Following the 9/11 attack that led to the 20- year US-led military mission in Afghanistan, billions of dollars were injected into the war-torn country but Afghanistan failed to reach self-sufficiency.
On September 11, 2001, suicide attackers seized US passenger jets and crashed them into two New York skyscrapers as well as the Pentagon.
Nearly 3,000 people were killed, and scores of others were wounded.
The US and its partners attacked Afghanistan in October after the then Taliban regime refused to hand over Osama bin Laden, the mastermind of the attack.
Initially considered a new start for Afghanistan as billions of dollars of assistance flowed into the country, Afghanistan has yet to reach economic self-sufficiency.
Meanwhile, the citizens voiced criticism that the assistance was not used properly.
“Billions of dollars have come to Afghanistan over the past 20-years, but it was not used effectively,” said Jan Mohammad, a resident of Nimroz.
“Billions of dollars which were circulated in Afghanistan were not placed into fundamental fields. There has been no special work, the people of Afghanistan are still poor,” said Zarmina, a resident of Jawzjan.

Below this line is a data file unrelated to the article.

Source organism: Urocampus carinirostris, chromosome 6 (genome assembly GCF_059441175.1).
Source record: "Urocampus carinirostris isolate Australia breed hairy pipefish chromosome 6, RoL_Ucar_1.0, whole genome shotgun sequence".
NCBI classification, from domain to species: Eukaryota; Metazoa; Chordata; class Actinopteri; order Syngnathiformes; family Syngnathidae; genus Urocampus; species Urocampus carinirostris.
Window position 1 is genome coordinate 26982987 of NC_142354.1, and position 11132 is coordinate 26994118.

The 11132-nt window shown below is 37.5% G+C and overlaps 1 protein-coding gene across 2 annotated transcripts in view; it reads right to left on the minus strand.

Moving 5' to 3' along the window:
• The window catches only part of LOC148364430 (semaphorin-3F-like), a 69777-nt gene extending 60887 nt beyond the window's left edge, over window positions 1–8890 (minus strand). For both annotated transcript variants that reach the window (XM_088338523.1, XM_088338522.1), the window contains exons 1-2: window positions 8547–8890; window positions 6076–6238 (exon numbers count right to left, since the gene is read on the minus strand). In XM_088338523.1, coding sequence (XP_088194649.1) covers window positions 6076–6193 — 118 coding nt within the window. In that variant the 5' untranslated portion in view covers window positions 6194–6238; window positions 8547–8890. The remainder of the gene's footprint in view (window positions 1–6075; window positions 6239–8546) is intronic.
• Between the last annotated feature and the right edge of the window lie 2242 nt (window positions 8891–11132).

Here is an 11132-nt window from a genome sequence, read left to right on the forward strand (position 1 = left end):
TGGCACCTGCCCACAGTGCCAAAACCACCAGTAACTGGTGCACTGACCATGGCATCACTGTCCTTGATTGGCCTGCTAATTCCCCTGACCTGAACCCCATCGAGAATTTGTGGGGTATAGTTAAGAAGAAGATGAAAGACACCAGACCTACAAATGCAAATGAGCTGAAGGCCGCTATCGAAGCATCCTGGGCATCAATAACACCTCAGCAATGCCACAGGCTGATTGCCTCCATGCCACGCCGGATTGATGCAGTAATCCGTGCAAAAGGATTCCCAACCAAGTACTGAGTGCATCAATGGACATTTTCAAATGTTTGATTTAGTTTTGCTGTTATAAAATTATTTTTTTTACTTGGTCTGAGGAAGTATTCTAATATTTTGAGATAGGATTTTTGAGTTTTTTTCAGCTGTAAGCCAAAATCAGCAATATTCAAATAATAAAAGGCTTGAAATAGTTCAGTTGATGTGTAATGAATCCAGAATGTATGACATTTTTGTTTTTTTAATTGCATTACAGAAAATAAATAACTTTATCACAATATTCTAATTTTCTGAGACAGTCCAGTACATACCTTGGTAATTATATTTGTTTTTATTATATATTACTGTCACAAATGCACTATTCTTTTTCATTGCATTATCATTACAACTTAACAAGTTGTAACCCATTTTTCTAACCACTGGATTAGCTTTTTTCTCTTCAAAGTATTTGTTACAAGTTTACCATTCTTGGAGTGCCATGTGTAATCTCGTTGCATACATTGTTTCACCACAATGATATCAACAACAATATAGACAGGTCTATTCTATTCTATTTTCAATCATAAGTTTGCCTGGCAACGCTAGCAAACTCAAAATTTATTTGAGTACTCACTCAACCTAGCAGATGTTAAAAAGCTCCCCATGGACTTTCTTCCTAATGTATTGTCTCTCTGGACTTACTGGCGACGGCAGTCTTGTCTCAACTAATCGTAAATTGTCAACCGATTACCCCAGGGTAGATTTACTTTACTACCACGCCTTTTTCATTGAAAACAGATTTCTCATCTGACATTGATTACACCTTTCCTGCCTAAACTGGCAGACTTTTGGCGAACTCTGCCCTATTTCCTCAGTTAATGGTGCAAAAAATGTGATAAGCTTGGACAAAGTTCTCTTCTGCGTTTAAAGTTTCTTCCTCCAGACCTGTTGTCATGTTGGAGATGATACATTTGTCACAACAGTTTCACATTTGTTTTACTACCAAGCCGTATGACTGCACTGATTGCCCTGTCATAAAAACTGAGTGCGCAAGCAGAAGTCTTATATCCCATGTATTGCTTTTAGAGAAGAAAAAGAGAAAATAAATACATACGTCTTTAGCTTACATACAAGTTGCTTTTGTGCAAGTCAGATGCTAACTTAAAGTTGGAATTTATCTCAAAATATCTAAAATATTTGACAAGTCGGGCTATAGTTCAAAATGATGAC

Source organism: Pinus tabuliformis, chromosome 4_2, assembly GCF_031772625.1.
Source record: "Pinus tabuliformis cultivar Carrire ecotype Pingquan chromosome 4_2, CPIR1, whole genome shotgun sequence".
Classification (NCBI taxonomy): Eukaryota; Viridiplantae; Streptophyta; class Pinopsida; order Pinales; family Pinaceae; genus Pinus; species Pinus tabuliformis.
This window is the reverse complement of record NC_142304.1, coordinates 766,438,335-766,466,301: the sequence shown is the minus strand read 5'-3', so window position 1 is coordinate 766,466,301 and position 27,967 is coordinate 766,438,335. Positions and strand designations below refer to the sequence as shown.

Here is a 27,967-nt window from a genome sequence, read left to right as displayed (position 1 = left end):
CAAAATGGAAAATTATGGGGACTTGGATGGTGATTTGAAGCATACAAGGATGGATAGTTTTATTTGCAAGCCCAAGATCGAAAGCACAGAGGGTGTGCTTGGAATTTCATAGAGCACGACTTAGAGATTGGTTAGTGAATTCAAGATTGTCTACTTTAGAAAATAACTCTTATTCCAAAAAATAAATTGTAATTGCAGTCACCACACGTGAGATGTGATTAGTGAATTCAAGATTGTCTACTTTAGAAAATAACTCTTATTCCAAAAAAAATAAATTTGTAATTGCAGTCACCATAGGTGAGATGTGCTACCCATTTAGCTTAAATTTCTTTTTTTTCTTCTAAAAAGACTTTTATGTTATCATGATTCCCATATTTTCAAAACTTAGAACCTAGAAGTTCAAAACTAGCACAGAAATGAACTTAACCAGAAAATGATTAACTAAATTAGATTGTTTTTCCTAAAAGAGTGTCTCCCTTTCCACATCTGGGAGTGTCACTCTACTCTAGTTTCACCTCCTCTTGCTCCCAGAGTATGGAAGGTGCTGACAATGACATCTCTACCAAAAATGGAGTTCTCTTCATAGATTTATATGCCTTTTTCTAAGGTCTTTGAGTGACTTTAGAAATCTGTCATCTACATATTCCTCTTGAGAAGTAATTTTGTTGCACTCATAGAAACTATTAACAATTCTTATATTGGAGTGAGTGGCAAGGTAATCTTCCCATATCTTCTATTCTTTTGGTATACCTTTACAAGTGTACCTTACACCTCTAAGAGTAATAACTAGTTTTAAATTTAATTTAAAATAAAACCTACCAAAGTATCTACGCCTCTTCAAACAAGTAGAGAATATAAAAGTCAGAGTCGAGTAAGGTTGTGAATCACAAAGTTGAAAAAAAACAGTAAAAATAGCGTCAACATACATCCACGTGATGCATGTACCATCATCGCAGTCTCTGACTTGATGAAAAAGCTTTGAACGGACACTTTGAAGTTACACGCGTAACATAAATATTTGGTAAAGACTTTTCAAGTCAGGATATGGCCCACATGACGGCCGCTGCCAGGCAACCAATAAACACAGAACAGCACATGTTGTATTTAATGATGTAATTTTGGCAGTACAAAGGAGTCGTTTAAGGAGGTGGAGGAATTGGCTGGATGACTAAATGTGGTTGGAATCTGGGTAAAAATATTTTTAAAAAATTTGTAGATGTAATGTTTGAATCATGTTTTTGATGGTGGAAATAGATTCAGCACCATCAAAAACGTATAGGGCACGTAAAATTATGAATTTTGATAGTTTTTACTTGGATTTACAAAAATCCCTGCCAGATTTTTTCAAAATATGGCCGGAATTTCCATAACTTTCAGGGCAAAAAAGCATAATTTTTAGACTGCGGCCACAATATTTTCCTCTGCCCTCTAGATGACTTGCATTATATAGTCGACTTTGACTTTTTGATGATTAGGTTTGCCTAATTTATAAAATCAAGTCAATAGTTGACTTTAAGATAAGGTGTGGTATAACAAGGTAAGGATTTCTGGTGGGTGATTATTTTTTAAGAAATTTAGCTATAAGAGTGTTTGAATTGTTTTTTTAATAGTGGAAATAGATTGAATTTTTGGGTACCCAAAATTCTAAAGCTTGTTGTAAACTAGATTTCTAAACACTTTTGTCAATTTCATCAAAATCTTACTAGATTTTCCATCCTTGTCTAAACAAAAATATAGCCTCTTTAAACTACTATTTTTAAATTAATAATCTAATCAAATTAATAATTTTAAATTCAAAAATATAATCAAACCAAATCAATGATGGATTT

After the fall of the former government, in February 2022, the US President Joe Biden issued an executive order moving $7 billion of the Afghan central bank’s assets frozen in the U.S. banking system to fund humanitarian relief in Afghanistan and compensate victims of the September 11, 2001, attacks, according to a US official familiar with the decision.
But the Islamic Emirate said that Afghanistan was not involved in the 9/11 attack and that its foreign assets should be returned.
“The assets of Afghanistan is the right of the Afghan nation and should be released without any restrictions and be preserved inside of Afghanistan,” said Abdul Latif Nazari, the deputy Minister of Economy.
This comes as economists said that there was no serious attention paid to the reconstruction of infrastructure in Afghanistan over the past two decades.
“The presence of the international community or the US in Afghanistan was not aiming to reconstruct the infrastructure of Afghanistan, but they were following their strategic and political goals,” said Abdul Naseer Rishtia, an economist.
“The people who were ruling the government, when there was a project in infrastructure, they would divide it among themselves,” said Mohammad Nabi, an economist.